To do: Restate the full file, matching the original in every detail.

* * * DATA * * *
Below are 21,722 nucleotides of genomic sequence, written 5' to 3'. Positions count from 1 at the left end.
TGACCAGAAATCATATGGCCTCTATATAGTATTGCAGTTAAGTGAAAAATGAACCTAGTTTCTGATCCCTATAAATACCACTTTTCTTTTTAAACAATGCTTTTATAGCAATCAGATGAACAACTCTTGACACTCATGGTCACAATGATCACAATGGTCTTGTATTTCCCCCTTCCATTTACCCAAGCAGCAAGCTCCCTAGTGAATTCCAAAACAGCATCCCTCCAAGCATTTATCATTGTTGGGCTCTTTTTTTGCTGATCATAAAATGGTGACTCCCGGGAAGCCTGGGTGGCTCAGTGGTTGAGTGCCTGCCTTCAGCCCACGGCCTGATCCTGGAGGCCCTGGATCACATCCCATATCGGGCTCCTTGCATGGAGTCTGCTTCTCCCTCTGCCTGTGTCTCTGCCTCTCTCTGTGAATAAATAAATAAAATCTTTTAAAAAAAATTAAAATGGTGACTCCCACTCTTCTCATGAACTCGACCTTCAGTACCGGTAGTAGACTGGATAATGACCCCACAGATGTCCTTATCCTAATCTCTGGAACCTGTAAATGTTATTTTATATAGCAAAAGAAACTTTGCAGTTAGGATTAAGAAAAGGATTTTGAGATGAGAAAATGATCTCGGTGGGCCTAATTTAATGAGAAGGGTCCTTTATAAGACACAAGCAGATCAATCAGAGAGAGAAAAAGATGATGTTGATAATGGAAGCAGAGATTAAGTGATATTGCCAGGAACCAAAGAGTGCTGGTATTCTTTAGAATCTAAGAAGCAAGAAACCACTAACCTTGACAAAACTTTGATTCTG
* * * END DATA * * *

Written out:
Below are 21,722 nucleotides of genomic sequence, written 5' to 3'. Positions count from 1 at the left end.
TGACCAGAAATCATATGGCCTCTATATAGTATTGCAGTTAAGTGAAAAATGAACCTAGTTTCTGATCCCTATAAATACCACTTTTCTTTTTAAACAATGCTTTTATAGCAATCAGATGAACAACTCTTGACACTCATGGTCACAATGATCACAATGGTCTTGTATTTCCCCCTTCCATTTACCCAAGCAGCAAGCTCCCTAGTGAATTCCAAAACAGCATCCCTCCAAGCATTTATCATTGTTGGGCTCTTTTTTTGCTGATCATAAAATGGTGACTCCCGGGAAGCCTGGGTGGCTCAGTGGTTGAGTGCCTGCCTTCAGCCCACGGCCTGATCCTGGAGGCCCTGGATCACATCCCATATCGGGCTCCTTGCATGGAGTCTGCTTCTCCCTCTGCCTGTGTCTCTGCCTCTCTCTGTGAATAAATAAATAAAATCTTTTAAAAAAAATTAAAATGGTGACTCCCACTCTTCTCATGAACTCGACCTTCAGTACCGGTAGTAGACTGGATAATGACCCCACAGATGTCCTTATCCTAATCTCTGGAACCTGTAAATGTTATTTTATATAGCAAAAGAAACTTTGCAGTTAGGATTAAGAAAAGGATTTTGAGATGAGAAAATGATCTCGGTGGGCCTAATTTAATGAGAAGGGTCCTTTATAAGACACAAGCAGATCAATCAGAGAGAGAAAAAGATGATGTTGATAATGGAAGCAGAGATTAAGTGATATTGCCAGGAACCAAAGAGTGCTGGTATTCTTTAGAATCTAAGAAGCAAGAAACCACTAACCTTGACAAAACTTTGATTCTG